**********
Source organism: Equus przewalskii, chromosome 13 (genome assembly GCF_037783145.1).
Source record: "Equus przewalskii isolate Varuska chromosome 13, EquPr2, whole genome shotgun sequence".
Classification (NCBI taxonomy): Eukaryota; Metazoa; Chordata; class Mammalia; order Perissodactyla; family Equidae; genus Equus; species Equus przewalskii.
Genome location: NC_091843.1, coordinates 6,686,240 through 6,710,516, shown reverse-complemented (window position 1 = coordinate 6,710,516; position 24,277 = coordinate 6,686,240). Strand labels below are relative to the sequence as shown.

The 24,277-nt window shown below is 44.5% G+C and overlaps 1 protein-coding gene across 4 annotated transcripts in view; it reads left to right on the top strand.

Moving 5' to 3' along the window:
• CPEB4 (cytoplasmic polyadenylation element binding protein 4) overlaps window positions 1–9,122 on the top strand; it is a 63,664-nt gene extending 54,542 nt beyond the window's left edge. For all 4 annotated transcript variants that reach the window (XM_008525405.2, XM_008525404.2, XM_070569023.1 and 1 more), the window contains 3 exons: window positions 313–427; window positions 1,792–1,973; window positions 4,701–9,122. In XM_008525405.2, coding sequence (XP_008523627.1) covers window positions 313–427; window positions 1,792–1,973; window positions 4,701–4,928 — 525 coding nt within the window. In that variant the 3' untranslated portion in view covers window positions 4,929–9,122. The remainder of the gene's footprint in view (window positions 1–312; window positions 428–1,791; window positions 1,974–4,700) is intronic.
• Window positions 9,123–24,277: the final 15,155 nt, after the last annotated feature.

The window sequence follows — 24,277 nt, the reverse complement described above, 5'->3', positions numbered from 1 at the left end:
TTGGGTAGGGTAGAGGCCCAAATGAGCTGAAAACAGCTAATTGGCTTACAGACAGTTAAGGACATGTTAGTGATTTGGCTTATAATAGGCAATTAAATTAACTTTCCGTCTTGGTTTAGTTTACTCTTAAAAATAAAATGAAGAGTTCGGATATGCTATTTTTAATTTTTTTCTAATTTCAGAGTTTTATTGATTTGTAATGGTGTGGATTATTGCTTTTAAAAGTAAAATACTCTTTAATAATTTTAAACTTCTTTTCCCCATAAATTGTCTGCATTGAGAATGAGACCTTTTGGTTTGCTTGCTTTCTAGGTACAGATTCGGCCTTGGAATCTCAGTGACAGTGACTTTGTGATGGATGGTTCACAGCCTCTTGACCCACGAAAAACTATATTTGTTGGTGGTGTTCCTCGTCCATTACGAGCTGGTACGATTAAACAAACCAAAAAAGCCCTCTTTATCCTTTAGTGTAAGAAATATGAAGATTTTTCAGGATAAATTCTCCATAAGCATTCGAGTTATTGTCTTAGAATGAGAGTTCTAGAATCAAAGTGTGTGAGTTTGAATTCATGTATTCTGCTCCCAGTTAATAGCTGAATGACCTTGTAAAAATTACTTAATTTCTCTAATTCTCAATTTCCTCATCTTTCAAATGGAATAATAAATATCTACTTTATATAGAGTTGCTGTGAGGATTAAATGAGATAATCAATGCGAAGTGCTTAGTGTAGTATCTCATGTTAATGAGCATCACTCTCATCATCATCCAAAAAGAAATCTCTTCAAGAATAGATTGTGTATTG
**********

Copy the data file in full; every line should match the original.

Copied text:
Source organism: Equus przewalskii, chromosome 13 (genome assembly GCF_037783145.1).
Source record: "Equus przewalskii isolate Varuska chromosome 13, EquPr2, whole genome shotgun sequence".
Classification (NCBI taxonomy): Eukaryota; Metazoa; Chordata; class Mammalia; order Perissodactyla; family Equidae; genus Equus; species Equus przewalskii.
Genome location: NC_091843.1, coordinates 6,686,240 through 6,710,516, shown reverse-complemented (window position 1 = coordinate 6,710,516; position 24,277 = coordinate 6,686,240). Strand labels below are relative to the sequence as shown.

The 24,277-nt window shown below is 44.5% G+C and overlaps 1 protein-coding gene across 4 annotated transcripts in view; it reads left to right on the top strand.

Moving 5' to 3' along the window:
• CPEB4 (cytoplasmic polyadenylation element binding protein 4) overlaps window positions 1–9,122 on the top strand; it is a 63,664-nt gene extending 54,542 nt beyond the window's left edge. For all 4 annotated transcript variants that reach the window (XM_008525405.2, XM_008525404.2, XM_070569023.1 and 1 more), the window contains 3 exons: window positions 313–427; window positions 1,792–1,973; window positions 4,701–9,122. In XM_008525405.2, coding sequence (XP_008523627.1) covers window positions 313–427; window positions 1,792–1,973; window positions 4,701–4,928 — 525 coding nt within the window. In that variant the 3' untranslated portion in view covers window positions 4,929–9,122. The remainder of the gene's footprint in view (window positions 1–312; window positions 428–1,791; window positions 1,974–4,700) is intronic.
• Window positions 9,123–24,277: the final 15,155 nt, after the last annotated feature.

The window sequence follows — 24,277 nt, the reverse complement described above, 5'->3', positions numbered from 1 at the left end:
TTGGGTAGGGTAGAGGCCCAAATGAGCTGAAAACAGCTAATTGGCTTACAGACAGTTAAGGACATGTTAGTGATTTGGCTTATAATAGGCAATTAAATTAACTTTCCGTCTTGGTTTAGTTTACTCTTAAAAATAAAATGAAGAGTTCGGATATGCTATTTTTAATTTTTTTCTAATTTCAGAGTTTTATTGATTTGTAATGGTGTGGATTATTGCTTTTAAAAGTAAAATACTCTTTAATAATTTTAAACTTCTTTTCCCCATAAATTGTCTGCATTGAGAATGAGACCTTTTGGTTTGCTTGCTTTCTAGGTACAGATTCGGCCTTGGAATCTCAGTGACAGTGACTTTGTGATGGATGGTTCACAGCCTCTTGACCCACGAAAAACTATATTTGTTGGTGGTGTTCCTCGTCCATTACGAGCTGGTACGATTAAACAAACCAAAAAAGCCCTCTTTATCCTTTAGTGTAAGAAATATGAAGATTTTTCAGGATAAATTCTCCATAAGCATTCGAGTTATTGTCTTAGAATGAGAGTTCTAGAATCAAAGTGTGTGAGTTTGAATTCATGTATTCTGCTCCCAGTTAATAGCTGAATGACCTTGTAAAAATTACTTAATTTCTCTAATTCTCAATTTCCTCATCTTTCAAATGGAATAATAAATATCTACTTTATATAGAGTTGCTGTGAGGATTAAATGAGATAATCAATGCGAAGTGCTTAGTGTAGTATCTCATGTTAATGAGCATCACTCTCATCATCATCCAAAAAGAAATCTCTTCAAGAATAGATTGTGTATTG